To achieve supersonic speeds much more power would be needed. Richard, wheeling and dealing as always, found that the Ministry of Defence were selling off redundant Rolls-Royce Spey 205 jet engines as fitted to the Phantom F4 fighter. He bought two for £5000, to give a combined thrust of 44,000lbs. After several early proposals, Ron and Glynne came up with a layout putting the two massive engines side by side, with the driver centrally between them “for the best seat-of-the-pants feel”. A major innovation was rear-wheel steering: a wide fixed front track, and twin rear wheels close together and staggered one behind the other to change the car’s direction. With fuel on board, the whole car, 54 feet long, would weigh 10.5 tons. Compared to Thrust 2, the whole approach was massively more scientific. By now CFD was available. Swansea University came on board to help with this, as well as Cray Research, which donated time on one of its super-computers which was capable of five billion calculations a second. At the same time a rocket-powered model was built, covered with pressure sensors and fired down a rail, going from zero to 850mph in 0.8sec, an acceleration of 50g.
To everyone’s relief the real-life results from the model matched almost exactly the theoretical CFD results. That gave the team the confidence to go ahead and build the car.
Added pressure came from the open secret that McLaren was also planning to build a car to attack the Land Speed Record, and beat the speed of sound. Its carbon-fibre car, the McLaren Maverick, had its front wheels very close together to give an almost three-wheeled layout. “We knew they had access to budgets and sponsors we could only dream about, and excellent contacts with Rolls-Royce for their engines and British Aerospace. One rumour said that, although Ayrton Senna had by then left McLaren for Williams, he wanted to drive the car. Anyway, the McLaren stories meant we had no time to lose – although in the end the Maverick was never built.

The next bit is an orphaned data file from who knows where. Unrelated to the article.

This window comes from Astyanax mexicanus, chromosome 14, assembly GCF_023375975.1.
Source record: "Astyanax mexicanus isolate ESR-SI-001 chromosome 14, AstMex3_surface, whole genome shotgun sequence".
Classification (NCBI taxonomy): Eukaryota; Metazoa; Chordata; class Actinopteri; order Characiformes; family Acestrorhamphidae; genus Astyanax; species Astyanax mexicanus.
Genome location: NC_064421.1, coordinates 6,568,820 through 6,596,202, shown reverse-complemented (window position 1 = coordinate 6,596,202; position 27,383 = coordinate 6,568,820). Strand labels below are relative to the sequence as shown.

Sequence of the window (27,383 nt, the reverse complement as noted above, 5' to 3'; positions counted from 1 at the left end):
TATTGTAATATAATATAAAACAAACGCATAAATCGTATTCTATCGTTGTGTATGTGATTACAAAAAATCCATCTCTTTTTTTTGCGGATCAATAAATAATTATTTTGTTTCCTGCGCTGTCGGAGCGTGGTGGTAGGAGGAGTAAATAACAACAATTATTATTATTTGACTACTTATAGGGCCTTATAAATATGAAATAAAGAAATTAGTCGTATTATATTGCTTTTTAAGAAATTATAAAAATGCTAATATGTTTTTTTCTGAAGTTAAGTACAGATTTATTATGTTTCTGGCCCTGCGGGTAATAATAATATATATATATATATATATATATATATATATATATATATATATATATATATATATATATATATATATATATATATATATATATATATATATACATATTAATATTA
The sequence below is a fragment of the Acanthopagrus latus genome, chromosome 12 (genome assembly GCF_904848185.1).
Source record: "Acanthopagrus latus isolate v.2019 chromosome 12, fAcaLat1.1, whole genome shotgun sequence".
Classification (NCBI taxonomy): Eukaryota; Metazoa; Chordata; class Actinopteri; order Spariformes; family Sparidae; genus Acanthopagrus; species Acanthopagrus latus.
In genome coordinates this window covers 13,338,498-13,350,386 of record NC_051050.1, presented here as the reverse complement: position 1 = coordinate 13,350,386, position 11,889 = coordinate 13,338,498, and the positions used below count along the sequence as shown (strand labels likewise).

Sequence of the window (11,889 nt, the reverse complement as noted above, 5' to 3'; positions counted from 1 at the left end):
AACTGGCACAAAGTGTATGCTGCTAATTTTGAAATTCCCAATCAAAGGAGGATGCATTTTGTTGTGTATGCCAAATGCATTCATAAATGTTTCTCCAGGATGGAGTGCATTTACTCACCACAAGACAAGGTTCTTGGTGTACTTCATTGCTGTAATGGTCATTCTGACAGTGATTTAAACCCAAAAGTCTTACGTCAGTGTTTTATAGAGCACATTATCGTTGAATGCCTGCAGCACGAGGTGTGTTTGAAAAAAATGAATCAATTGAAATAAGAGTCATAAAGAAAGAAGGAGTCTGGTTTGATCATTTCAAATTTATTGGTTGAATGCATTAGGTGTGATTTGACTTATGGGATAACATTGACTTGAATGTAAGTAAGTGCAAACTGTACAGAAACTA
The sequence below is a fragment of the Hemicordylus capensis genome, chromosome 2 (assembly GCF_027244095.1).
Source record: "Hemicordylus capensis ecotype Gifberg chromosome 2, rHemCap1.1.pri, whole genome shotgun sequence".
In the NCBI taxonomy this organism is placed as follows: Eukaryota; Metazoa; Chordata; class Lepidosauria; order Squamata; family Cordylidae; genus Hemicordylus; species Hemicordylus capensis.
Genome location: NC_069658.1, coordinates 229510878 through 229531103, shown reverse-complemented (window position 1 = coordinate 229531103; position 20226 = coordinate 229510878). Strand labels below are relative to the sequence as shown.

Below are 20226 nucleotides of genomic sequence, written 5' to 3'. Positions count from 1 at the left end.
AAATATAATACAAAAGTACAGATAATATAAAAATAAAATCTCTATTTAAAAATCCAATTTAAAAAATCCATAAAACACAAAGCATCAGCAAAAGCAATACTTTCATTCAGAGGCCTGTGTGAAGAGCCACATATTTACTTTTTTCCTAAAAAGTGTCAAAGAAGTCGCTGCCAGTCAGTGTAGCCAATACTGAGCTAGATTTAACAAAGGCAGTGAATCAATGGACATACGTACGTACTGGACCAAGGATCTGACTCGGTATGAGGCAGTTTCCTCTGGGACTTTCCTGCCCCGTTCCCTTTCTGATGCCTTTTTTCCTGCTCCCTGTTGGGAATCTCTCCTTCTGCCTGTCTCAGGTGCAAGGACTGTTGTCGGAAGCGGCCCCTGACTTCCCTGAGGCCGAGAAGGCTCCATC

“I knew it was wrong that I’d been both project leader and driver on Thrust 2. So at the press launch I let it be known that we were looking for a driver, and 30 people got in touch. Through various tests at the Centre for Human Sciences at Farnborough we whittled them down to five, all of whom were fliers of once sort or another: three Tornado pilots and two civil airline pilots.” There followed a very complex selection process involving, among other things, driving a rally car on the loose with Russell Brookes in the passenger seat, and tests to identify teamwork abilities under pressure. In January 1995 Richard telephoned Squadron Leader Andy Green to tell him he was their man. Typically, he had to phone him in Switzerland, because this all-action fellow was busy doing the Cresta Run.